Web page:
Wednesday 18 October 2017

The body bootcamp for those who don't believe in bootcamps

Photo: Getty Images
Photo: Getty Images

Lisa Armstrong

Lisa Armstrong's verdict on Educogym's 12-day bootcamp for instant weight loss.

It is, rumour has it, summer. And with summer comes summer holidays and the concomitant pre-summer holiday work-load. I'm talking about the half-stone weight shedding, depilating, brow threading, buffing, exfoliating, tanning, manicuring, pedicuring, lash dying. And did I mention the half-stone weight shedding? Not that any of us actually believes in the instant half-stone weight loss, right?

So there I was, last autumn, an instant-weight-loss atheist, when an email arrived from something called Educogym, offering a 12-day boot camp that promised lots of muscle gain in less than 15 minutes a day. And instant weight loss.

I'd already read some US research claiming that the traditional 30-60 minutes, four-times-a-week approach to aerobics was not, wouldn't you know it, as effective as previous US research had sworn blind it was. I had even bought Pace: the 12 Minute Fitness Revolution, a book that explained, in 290 pages of soul-sapping, American head-banging, how a daily 12 minutes of intense interval training was all you needed. God forgive me, I was a teensy bit tempted. Quite a lot tempted, to be honest.

The food:

Anyway, the exercise: it's all weight-bearing. And intense isn't the half of it. I've worked out for years. Or I thought I had. Turns out I'd actually been reading the paper, watching MTV, listening to Start The Week podcasts or catching up on Spooks , seasons 1-10 while twiddling with some knobs on a running machine - for hours on end, with predictably lame results. Educogym has a specially designed work station conceived to cut out all the fiddling, twiddling and leisurely weaving between machines. There are only four of you training at a time, with an instructor constantly monitoring you. It is hideous. And it works. I'm not talking about the instant weight loss, although yes, the pounds drop off. On that diet, wouldn't you scarper if you could?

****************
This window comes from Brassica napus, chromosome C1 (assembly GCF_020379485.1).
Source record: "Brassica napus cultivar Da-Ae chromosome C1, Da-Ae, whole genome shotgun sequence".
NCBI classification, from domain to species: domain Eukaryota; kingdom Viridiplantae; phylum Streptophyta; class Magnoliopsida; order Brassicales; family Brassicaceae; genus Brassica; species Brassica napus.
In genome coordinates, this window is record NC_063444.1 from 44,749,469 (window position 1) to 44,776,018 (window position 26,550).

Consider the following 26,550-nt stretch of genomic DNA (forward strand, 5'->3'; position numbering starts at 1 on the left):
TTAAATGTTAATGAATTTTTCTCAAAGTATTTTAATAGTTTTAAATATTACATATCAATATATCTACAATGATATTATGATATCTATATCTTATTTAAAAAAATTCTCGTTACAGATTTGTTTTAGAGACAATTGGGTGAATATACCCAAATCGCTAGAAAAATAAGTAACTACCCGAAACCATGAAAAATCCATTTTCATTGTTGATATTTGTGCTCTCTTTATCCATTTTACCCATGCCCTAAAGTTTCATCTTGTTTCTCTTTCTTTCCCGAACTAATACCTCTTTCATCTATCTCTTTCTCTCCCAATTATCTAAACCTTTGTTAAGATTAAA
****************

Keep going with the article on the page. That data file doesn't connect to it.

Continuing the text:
More important, your body shape changes. It's all to do with working out to your maximum capability (the point where you couldn't do another repetition and want to strangle your trainer, only you don't have the strength). The point is to build muscle, fast - hence all those slightly weird-sounding supplements, which I never remembered to take.

Muscle equals tone. It also burns calories. "What we're working on first is building firm tissue, the active tissue that burns fat," says Morris. "The study that the University of London did about 12 years ago showed the average fat loss on this plan was 7.5lbs in the 12 days, and the average amount of muscle gained was 3lbs. That's really the crux, because when you build the right kind of muscle, it increases metabolism. Depending on which research you go to, that means you could, at best, burn up to 300 extra calories a day, every day, even whilst watching TV."

I lost one and a half inches all over in the first 12 days, gained 3lbs of muscle and lost no weight (I didn't want to and I suppose if you factor in the muscles, there was a fat loss). I have witnessed far more dramatic re-contouring on numerous fellow Educogym victims - sorry, clients.

It's not cheap - from €170 a month for three, 15-minute weekly sessions. But it's undoubtedly effective, especially if you're looking for a kickstart. educogym.com

http://www.educogym.com/ireland

Telegraph.co.uk

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